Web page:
The guys are putting in all the door handles as well. Graham has been very patient with our list of door furniture, and it’s incredible how many working parts and variations there are to doors. Bathrooms sets, locks, latches, flush bolts, roller catches, magnetic catches, exterior espag sets. And I still haven’t chosen a front door knob or a post box.

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levers and latches

There is a lot of dippy stuff going on behind the scenes to do with bathroom fittings. The WC basin is a freestanding floor thing, and fitting it is giving the guys kittens just because it’s a little unusal. How far from the wall, madam? How high for the taps? It’s almost in, and the water is live. They still have to tile the back of the room before installing completely, and that will be next week sometime.

Another problem was bath valves. Valves are the things that turn the water on in plumber-lingo, and we’d planned to have them drilled into the bath. But of course what’s on the architect plans didn’t quite match up with the bathroom order that we placed last October, and the holes had gone off into the ether. The logical alternative was to fit them on part of the horizontal buildout from the bath to the wall.  And this looked alright until we remembered the vanity unit that would stand between the user and the dials. So I thought, let’s just cut to the chase: I recalled what Dan had said about controls when we started talking about bathroom gear in the first place, and I opted for a simple manual shower valve for the bath. Martin was as great about it as he’s been since he’d picked up our job after Dan had left the company, and he did a straight swap that included two drives to Farnham (mine) to return and collect.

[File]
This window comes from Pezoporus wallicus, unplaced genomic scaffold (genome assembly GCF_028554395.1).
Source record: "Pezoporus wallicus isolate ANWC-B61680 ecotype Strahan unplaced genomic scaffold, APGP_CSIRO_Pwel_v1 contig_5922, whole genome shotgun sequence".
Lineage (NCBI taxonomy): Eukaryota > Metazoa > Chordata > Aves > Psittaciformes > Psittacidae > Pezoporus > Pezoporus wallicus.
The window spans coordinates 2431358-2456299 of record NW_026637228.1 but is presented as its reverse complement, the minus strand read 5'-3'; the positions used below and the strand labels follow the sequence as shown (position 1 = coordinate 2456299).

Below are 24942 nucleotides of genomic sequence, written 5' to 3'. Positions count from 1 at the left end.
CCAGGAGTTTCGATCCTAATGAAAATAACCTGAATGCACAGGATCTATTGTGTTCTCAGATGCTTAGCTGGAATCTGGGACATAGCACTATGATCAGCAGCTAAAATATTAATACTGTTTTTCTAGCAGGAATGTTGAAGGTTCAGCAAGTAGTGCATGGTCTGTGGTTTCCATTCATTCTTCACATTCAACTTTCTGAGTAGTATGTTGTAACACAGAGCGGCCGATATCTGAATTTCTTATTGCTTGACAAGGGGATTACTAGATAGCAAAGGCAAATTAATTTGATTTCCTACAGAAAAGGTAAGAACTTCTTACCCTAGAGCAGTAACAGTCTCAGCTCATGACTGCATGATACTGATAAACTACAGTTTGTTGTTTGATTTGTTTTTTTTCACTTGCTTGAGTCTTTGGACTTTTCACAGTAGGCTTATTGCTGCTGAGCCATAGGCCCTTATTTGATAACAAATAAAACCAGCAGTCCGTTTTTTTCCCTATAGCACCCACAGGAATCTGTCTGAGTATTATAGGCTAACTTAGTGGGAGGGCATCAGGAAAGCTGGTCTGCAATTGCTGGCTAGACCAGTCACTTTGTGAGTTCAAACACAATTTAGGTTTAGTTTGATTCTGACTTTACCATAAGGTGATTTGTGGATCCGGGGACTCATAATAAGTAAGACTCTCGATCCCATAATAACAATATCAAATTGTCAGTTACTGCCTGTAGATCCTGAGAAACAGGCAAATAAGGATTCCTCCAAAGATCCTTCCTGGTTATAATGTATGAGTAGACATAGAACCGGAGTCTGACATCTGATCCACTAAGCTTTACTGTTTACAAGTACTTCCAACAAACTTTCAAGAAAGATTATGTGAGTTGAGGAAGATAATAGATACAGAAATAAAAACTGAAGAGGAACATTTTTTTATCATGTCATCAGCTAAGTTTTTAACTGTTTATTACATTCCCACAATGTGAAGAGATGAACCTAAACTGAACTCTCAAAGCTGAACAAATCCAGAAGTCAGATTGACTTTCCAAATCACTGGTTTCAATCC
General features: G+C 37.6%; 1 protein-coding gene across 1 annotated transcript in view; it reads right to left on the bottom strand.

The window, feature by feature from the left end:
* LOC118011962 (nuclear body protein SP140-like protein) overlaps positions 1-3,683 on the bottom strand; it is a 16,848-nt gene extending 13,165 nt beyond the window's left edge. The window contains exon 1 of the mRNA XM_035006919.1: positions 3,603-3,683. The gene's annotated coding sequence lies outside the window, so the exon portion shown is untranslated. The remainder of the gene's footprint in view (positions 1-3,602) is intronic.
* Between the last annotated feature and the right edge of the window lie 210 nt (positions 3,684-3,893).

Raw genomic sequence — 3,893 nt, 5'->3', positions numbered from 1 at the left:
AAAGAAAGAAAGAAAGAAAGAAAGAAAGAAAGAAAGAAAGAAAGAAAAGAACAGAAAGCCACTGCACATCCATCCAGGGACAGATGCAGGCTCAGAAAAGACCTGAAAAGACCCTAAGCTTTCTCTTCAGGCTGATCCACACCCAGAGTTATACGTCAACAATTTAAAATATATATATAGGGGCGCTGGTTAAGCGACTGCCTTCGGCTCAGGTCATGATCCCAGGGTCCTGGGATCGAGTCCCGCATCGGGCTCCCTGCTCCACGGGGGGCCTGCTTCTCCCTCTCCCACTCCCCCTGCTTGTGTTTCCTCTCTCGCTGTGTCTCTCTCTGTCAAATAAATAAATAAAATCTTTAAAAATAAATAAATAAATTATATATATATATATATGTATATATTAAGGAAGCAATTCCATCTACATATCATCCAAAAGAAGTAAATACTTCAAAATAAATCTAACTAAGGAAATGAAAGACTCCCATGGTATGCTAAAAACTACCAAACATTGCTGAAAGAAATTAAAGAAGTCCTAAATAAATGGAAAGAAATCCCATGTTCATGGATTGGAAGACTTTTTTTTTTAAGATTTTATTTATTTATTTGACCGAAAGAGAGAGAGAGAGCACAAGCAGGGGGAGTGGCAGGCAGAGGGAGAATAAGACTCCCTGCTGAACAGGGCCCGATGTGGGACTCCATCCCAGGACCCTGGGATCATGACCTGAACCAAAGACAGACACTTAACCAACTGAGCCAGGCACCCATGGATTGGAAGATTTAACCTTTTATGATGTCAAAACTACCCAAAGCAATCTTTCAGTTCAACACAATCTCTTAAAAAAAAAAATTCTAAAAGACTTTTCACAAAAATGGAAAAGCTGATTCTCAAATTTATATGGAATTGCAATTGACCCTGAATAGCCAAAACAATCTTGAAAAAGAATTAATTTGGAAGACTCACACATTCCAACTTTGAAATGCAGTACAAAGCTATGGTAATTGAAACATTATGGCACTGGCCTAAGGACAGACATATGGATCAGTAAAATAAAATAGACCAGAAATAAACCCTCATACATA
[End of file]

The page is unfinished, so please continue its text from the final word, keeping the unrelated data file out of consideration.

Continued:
I don’t have any photos of this gear, but it’s really simple. In fact, it’s so simple that Trevor and Dave on the M&E side said that it wouldn’t pass building regs. Apparently there’s a pesky TMV3 (?) regulation that these valves do indeed need to be thermostatic and not manual so little-‘uns doesn’t get scalded. This whole bath tap thing has been a very long and boring saga which has included me looking for options on the internet on my phone in tiny-vision in meetings and in the middle of the garden trying to make a decision about taps that would work.